… They were actors, not kids running around without their parents. I realized this when I saw other youth, similarly dressed, running the concession stand.
My brother and I texted back and forth a bit: he assured me that he would have come with me, if he were closer. I continued to people watch from my perch on the bench: I saw a friend, dancing close to the stage, and I watched her freedom and ease with envy (yup, I was still stuck in self-pity mode). Finally, I got up, during a break between songs, and I offered my friend’s husband one of my donuts. He and I traded–an apple cider donut for a glow stick bracelet–and I walked back to my bench, with just one donut remaining, a donut that I was going to toss into the trash.
Before I made it to the garbage can, I ran into my friend, and without a hello or howdoyoudo, I asked, “Want a donut?” (I focus so on tasks sometimes, that I can’t sidetrack). She examined it, bit in, and savored the deliciousness–and from that simple gesture, my self-pity party was over. I connected. I reached out. I shared.
Together, we moved close to the band and began to dance. We danced through several sets, only stopping briefly for a visit to the ATM, to purchase water, or to the ticket line. Other friends joined us, and over the course of the night, the coolest thing happened: these tween girls somehow decided that they wanted to dance, too. They started dancing, and then rushed the stage, joining Cousin John Band for the performance. You have to check out the video of them on the CJB Facebook page that I linked up above (I still haven’t figured out how to embed videos). Also, our dance floor turned into a mosh pit, with the addition of several high school age boys who flirted with my friends and me.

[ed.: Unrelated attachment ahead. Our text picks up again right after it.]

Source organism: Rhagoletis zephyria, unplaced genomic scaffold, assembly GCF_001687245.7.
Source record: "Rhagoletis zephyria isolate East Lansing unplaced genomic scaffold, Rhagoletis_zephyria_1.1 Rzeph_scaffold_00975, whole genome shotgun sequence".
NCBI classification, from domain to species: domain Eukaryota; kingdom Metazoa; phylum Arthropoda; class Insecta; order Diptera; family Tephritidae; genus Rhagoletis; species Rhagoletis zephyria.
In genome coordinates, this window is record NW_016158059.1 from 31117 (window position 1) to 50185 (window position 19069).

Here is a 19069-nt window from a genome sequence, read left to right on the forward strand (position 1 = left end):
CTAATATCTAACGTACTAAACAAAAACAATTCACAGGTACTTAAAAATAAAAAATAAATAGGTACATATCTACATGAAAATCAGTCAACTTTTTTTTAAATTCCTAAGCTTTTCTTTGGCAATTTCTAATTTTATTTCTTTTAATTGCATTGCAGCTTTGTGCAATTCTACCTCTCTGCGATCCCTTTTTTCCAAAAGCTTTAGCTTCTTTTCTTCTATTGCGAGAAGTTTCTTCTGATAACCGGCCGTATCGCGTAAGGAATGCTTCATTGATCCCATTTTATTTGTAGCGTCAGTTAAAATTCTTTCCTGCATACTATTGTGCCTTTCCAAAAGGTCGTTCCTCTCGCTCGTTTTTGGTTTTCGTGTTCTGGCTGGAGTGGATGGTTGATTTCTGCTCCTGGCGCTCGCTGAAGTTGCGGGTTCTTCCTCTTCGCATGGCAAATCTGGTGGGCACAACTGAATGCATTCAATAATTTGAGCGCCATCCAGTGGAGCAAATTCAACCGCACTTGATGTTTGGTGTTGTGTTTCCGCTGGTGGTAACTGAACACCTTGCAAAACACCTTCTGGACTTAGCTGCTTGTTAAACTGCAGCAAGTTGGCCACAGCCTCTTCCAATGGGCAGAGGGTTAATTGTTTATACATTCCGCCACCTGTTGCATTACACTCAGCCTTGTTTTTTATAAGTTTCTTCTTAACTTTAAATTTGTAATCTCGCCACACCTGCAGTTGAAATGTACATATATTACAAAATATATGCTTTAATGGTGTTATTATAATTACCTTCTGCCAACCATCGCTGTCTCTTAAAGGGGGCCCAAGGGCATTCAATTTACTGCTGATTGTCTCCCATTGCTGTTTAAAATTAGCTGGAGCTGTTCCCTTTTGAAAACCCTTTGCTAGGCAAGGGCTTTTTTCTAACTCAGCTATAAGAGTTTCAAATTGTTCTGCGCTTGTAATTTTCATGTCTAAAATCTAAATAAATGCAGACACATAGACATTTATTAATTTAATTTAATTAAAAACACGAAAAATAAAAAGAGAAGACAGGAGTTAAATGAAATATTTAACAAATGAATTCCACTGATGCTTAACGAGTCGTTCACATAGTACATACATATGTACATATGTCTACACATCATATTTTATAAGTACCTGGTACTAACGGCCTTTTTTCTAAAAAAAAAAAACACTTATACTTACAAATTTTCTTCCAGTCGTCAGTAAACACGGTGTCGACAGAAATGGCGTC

While I loved hearing my friends play, the highlight of the evening came post-show. As my friends prepped to walk the Haunted Trail, I said my goodbyes, gave my hugs, and prepared to leave. It was not to be. They insisted I come along, and even stuck a trail pass sticker on me. Now, I couldn’t pass it up–it would waste $30, as my friend so kindly reminded me.
I freaked out, a bit, and began to ask her about what the trail was like: I shared about a time when I had been terrified at my client’s, due to a dripping ceiling (I had thought it was either a ghost or a thief, and had laughed hysterically, rendered useless). After she heard my questions, she volunteered her husband–he could hold my hand and walk with me through the trail, protecting me from the actors. I laughed, that was unnecessary. But then, we walked up to the trail, and seeing some of the trail, I grabbed his hand, grateful for the company and the security.
We made it through–I won’t bore you with the specifics–and I managed to survive without ANY of the actors glomming onto me (they always scent out the scared ones). I chalk this up purely to my protector.